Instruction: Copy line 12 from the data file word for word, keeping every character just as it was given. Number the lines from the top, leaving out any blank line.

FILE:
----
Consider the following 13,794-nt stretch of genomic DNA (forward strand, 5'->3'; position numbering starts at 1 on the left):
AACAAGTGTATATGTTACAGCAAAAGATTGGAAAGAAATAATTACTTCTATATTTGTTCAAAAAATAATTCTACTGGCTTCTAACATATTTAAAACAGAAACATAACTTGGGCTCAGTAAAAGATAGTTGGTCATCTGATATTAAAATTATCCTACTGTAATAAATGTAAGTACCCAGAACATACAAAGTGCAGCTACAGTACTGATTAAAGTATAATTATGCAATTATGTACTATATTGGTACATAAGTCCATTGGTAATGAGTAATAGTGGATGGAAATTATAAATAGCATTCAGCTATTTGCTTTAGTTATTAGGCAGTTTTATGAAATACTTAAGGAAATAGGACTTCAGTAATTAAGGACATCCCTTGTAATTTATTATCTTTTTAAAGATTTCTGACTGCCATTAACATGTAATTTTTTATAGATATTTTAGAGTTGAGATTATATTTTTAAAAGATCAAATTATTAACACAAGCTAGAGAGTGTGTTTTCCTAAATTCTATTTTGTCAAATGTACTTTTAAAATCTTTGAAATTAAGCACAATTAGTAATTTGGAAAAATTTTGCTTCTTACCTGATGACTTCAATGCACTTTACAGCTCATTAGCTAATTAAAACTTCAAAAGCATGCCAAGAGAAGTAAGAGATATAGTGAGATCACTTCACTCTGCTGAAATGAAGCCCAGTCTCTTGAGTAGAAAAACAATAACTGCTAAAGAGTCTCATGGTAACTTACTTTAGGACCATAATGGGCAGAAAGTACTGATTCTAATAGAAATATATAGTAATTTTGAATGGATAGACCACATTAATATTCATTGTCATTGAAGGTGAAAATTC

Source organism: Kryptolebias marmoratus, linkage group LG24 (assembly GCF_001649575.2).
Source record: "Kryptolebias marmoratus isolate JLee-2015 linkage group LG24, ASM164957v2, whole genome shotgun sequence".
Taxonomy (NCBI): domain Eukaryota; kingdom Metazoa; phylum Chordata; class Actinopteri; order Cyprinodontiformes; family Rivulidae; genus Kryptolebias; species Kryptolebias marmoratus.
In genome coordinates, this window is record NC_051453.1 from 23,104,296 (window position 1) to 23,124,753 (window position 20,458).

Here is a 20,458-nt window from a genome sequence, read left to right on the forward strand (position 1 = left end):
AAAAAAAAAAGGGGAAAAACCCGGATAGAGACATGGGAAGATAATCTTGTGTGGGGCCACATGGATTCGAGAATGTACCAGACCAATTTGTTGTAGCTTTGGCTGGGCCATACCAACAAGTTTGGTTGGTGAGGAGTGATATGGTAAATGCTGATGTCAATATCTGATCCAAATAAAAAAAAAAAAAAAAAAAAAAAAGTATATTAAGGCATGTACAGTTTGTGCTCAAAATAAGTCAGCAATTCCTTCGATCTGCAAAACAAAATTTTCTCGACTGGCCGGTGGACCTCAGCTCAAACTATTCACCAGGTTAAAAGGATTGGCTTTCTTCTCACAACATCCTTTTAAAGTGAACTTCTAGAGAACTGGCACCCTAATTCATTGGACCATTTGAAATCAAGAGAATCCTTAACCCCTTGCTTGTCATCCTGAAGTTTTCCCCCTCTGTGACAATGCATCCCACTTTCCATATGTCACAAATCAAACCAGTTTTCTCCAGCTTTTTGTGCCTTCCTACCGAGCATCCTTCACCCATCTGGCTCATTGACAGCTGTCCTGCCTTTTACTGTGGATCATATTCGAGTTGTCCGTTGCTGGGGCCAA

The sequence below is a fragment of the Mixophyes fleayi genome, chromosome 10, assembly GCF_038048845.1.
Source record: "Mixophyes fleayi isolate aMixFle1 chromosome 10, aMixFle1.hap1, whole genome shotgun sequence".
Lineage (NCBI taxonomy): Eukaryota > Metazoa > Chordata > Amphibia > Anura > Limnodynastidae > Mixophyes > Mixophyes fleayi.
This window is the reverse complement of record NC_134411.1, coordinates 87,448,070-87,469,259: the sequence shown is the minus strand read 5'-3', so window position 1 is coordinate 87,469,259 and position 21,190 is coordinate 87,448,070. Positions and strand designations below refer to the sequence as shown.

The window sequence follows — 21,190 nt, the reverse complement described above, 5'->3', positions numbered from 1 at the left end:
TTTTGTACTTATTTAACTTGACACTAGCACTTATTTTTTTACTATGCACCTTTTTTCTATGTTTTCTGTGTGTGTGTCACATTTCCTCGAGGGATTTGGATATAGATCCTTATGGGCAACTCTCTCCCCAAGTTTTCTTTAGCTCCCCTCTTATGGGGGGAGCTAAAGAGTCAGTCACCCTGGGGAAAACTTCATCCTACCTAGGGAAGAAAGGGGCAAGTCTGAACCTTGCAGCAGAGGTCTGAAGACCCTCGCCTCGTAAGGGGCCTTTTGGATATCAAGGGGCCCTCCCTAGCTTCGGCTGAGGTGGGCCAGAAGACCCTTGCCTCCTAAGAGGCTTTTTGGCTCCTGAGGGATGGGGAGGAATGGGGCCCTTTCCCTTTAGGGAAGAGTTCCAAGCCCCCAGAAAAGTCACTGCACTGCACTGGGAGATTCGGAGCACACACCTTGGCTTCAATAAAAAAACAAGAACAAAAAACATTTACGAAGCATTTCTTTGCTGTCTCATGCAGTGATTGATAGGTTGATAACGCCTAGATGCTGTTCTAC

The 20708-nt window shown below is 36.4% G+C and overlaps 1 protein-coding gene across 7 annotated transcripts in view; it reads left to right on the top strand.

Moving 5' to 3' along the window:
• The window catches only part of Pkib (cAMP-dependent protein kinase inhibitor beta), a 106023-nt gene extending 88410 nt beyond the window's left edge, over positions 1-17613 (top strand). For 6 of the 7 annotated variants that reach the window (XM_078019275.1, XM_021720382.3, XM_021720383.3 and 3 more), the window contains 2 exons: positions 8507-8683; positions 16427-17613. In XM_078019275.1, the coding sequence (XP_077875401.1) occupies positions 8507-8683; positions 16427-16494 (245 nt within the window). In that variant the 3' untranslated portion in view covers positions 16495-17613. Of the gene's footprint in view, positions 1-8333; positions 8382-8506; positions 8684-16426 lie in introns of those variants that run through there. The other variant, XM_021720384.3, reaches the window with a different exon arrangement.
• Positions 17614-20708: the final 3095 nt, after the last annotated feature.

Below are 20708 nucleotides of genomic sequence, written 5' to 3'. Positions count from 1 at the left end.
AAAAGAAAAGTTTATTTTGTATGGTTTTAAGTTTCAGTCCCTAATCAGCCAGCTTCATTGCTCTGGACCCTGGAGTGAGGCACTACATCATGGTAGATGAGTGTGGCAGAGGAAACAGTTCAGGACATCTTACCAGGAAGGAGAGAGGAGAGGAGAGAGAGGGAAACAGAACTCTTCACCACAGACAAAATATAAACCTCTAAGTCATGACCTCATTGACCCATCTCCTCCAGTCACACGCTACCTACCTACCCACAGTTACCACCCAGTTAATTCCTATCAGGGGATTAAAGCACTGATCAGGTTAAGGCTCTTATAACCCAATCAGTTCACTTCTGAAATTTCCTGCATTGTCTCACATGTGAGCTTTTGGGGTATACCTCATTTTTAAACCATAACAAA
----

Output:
This window is the reverse complement of record NC_134411.1, coordinates 87,448,070-87,469,259: the sequence shown is the minus strand read 5'-3', so window position 1 is coordinate 87,469,259 and position 21,190 is coordinate 87,448,070. Positions and strand designations below refer to the sequence as shown.